bet365 Stadium
(Stoke City)

Address: Stanley Matthews Way,
Stoke-on-Trent,
Staffordshire,
England,
ST4 4EG

Capacity: 30,089 (All-Seater)

Stoke City

This stadium's design should satisfy you, but its location can frustrate.

The bet365 Stadium has been the home of Stoke City Football Club since its construction in 1997.
The Potters moved here from their previous home called the Victoria Ground, where the club had been since 1878. A new home was needed to meet the requirements of the Taylor Report in 1990, which made it compulsory for all clubs in the top two levels of English football to have all-seater stadiums.
Conversion would have been possible at the Victoria Ground, but Stoke City had previously considered relocating and the decision to move to a new home was confirmed in 1996.

For sponsorship reasons, the new ground took the name Britannia Stadium between 1997 and 2016, and has used its current sponsorship name since then.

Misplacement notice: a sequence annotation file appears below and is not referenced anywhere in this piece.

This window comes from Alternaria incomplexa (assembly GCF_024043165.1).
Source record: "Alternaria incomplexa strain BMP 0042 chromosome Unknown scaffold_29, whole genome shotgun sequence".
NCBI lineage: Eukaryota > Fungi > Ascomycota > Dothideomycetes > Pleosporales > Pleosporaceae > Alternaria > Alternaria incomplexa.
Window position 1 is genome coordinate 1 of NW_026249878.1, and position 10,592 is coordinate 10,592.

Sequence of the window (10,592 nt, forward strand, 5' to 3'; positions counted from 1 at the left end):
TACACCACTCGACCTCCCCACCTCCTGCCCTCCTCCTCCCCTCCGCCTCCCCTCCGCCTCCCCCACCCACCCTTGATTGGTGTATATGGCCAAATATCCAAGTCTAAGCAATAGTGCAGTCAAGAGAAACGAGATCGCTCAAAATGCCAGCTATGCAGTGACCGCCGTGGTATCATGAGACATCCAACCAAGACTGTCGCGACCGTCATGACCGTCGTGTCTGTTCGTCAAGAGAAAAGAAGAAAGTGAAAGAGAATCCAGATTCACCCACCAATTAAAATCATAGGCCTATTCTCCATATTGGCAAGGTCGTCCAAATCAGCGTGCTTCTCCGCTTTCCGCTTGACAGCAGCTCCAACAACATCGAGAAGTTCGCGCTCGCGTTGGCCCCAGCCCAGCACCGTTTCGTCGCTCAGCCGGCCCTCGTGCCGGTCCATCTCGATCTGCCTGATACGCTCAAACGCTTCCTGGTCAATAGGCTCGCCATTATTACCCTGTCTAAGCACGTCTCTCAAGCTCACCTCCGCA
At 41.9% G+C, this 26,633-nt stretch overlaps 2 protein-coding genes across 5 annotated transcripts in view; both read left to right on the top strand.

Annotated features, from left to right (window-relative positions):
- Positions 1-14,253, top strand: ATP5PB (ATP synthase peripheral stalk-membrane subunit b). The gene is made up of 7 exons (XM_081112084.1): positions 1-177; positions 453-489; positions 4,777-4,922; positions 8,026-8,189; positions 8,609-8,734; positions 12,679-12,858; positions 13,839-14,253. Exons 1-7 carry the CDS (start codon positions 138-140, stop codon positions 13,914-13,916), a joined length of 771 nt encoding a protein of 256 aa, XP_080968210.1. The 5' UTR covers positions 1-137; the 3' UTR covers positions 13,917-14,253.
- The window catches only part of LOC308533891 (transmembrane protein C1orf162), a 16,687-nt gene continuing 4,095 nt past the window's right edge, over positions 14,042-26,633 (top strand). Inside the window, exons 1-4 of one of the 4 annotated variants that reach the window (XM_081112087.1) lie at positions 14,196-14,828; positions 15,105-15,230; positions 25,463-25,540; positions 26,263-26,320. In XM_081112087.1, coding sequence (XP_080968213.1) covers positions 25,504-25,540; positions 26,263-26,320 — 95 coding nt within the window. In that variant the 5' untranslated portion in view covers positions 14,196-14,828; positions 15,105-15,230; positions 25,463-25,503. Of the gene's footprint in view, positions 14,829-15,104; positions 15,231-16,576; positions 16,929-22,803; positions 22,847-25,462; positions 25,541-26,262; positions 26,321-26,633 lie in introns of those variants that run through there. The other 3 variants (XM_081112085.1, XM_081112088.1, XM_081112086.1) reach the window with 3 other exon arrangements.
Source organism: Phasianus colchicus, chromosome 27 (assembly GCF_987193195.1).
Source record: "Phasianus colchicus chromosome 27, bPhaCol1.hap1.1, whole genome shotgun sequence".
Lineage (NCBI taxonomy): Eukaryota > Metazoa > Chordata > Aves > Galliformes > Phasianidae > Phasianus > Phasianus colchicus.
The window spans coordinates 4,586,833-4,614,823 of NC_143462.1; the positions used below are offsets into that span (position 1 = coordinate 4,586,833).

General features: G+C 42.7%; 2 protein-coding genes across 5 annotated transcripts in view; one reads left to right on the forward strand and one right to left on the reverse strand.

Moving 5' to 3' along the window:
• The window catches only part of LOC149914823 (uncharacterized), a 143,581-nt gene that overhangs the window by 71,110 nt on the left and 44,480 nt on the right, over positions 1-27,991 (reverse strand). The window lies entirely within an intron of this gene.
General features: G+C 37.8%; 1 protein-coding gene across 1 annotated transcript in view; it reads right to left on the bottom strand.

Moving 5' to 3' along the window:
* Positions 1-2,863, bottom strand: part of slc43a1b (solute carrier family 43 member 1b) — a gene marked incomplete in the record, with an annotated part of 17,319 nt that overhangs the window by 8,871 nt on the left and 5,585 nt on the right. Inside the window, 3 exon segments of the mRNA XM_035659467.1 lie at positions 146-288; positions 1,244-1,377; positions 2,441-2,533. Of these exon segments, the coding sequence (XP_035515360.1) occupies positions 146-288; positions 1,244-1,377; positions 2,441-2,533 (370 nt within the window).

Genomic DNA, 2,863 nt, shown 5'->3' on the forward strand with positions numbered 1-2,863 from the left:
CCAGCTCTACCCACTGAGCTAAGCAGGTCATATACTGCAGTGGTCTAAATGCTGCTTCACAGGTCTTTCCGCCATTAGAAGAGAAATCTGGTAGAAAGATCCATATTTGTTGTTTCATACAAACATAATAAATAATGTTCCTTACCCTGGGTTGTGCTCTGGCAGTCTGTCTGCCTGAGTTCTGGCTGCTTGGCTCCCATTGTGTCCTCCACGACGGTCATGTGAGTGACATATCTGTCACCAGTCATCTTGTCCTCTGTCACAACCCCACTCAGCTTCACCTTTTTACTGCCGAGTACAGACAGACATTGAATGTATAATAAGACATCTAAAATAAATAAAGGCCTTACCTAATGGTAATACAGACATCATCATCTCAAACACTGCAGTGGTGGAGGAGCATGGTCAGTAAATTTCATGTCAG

Location and Getting There

The bet365 Stadium is located in an industrial estate around 1.5 miles south of Stoke-on-Trent City Centre. Queensway and the A50 are very close by, and Staffordshire University is due north of the ground.

Given its location close to main roads, the bet365 Stadium is easy to get to by car, but parking can prove a bit more of a challenge. The ground does of course have parking spaces available around its exterior but these come at a price.
As an alternative, you can make your way along the industrial estate on Stanley Matthews Way (B5490). Some of these industrial units remain closed on matchdays but some do offer car parking for a relatively cheap matchday price. Stanley Matthews Way itself has double yellow lines in place along it and is monitored by police cars.
If you are looking for free parking south of the bet365 Stadium, I would suggest heading right to the end of Stanley Matthews Way (B5490) and checking the residential roads in Hem Heath. It is about a mile and a half walk back up Stanley Matthews Way from here.

Stoke-on-Trent Train Station is around two miles north of the ground.
Walking from here can take around 40 minutes and the route takes you along the edge of the Trent and Mersey Canal. The route is not very well lit at all, and I would not recommend coming along here at night.